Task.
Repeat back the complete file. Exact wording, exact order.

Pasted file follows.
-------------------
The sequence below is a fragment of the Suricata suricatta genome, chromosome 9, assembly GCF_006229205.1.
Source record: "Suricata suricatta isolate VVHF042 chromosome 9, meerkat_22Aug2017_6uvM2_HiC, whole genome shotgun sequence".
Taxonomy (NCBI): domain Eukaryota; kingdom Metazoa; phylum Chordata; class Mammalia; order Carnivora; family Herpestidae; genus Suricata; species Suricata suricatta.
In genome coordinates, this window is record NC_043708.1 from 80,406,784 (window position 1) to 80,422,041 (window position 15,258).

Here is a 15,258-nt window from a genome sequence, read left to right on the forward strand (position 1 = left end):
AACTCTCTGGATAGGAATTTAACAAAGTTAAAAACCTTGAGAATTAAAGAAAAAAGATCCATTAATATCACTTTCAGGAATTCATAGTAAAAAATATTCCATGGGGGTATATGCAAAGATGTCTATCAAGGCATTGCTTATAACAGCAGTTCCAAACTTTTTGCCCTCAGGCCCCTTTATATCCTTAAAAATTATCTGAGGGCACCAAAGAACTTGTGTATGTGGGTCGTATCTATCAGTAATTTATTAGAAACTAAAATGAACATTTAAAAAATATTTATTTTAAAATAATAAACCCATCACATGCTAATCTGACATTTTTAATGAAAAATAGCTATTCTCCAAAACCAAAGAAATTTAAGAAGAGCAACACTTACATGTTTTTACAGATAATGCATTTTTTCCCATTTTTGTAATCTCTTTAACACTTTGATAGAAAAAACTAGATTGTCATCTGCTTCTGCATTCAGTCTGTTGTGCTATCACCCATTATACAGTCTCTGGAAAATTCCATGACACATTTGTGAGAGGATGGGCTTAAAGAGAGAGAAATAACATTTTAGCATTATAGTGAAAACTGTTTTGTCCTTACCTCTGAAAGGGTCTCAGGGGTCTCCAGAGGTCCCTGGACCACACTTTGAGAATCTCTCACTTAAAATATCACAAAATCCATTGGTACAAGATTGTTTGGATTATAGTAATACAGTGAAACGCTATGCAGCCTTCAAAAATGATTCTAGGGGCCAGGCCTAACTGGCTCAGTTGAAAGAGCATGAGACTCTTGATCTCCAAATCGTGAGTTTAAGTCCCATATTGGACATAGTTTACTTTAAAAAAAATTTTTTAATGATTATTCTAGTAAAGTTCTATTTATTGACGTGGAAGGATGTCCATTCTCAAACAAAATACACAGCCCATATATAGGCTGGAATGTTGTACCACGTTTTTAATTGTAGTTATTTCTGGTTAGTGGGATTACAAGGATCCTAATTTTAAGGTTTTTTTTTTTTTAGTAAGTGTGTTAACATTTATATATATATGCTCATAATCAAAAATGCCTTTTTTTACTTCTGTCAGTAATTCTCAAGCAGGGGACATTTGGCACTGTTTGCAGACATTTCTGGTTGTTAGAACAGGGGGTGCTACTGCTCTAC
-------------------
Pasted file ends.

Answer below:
The sequence below is a fragment of the Suricata suricatta genome, chromosome 9, assembly GCF_006229205.1.
Source record: "Suricata suricatta isolate VVHF042 chromosome 9, meerkat_22Aug2017_6uvM2_HiC, whole genome shotgun sequence".
Taxonomy (NCBI): domain Eukaryota; kingdom Metazoa; phylum Chordata; class Mammalia; order Carnivora; family Herpestidae; genus Suricata; species Suricata suricatta.
In genome coordinates, this window is record NC_043708.1 from 80,406,784 (window position 1) to 80,422,041 (window position 15,258).

Here is a 15,258-nt window from a genome sequence, read left to right on the forward strand (position 1 = left end):
AACTCTCTGGATAGGAATTTAACAAAGTTAAAAACCTTGAGAATTAAAGAAAAAAGATCCATTAATATCACTTTCAGGAATTCATAGTAAAAAATATTCCATGGGGGTATATGCAAAGATGTCTATCAAGGCATTGCTTATAACAGCAGTTCCAAACTTTTTGCCCTCAGGCCCCTTTATATCCTTAAAAATTATCTGAGGGCACCAAAGAACTTGTGTATGTGGGTCGTATCTATCAGTAATTTATTAGAAACTAAAATGAACATTTAAAAAATATTTATTTTAAAATAATAAACCCATCACATGCTAATCTGACATTTTTAATGAAAAATAGCTATTCTCCAAAACCAAAGAAATTTAAGAAGAGCAACACTTACATGTTTTTACAGATAATGCATTTTTTCCCATTTTTGTAATCTCTTTAACACTTTGATAGAAAAAACTAGATTGTCATCTGCTTCTGCATTCAGTCTGTTGTGCTATCACCCATTATACAGTCTCTGGAAAATTCCATGACACATTTGTGAGAGGATGGGCTTAAAGAGAGAGAAATAACATTTTAGCATTATAGTGAAAACTGTTTTGTCCTTACCTCTGAAAGGGTCTCAGGGGTCTCCAGAGGTCCCTGGACCACACTTTGAGAATCTCTCACTTAAAATATCACAAAATCCATTGGTACAAGATTGTTTGGATTATAGTAATACAGTGAAACGCTATGCAGCCTTCAAAAATGATTCTAGGGGCCAGGCCTAACTGGCTCAGTTGAAAGAGCATGAGACTCTTGATCTCCAAATCGTGAGTTTAAGTCCCATATTGGACATAGTTTACTTTAAAAAAAATTTTTTAATGATTATTCTAGTAAAGTTCTATTTATTGACGTGGAAGGATGTCCATTCTCAAACAAAATACACAGCCCATATATAGGCTGGAATGTTGTACCACGTTTTTAATTGTAGTTATTTCTGGTTAGTGGGATTACAAGGATCCTAATTTTAAGGTTTTTTTTTTTTTAGTAAGTGTGTTAACATTTATATATATATGCTCATAATCAAAAATGCCTTTTTTTACTTCTGTCAGTAATTCTCAAGCAGGGGACATTTGGCACTGTTTGCAGACATTTCTGGTTGTTAGAACAGGGGGTGCTACTGCTCTAC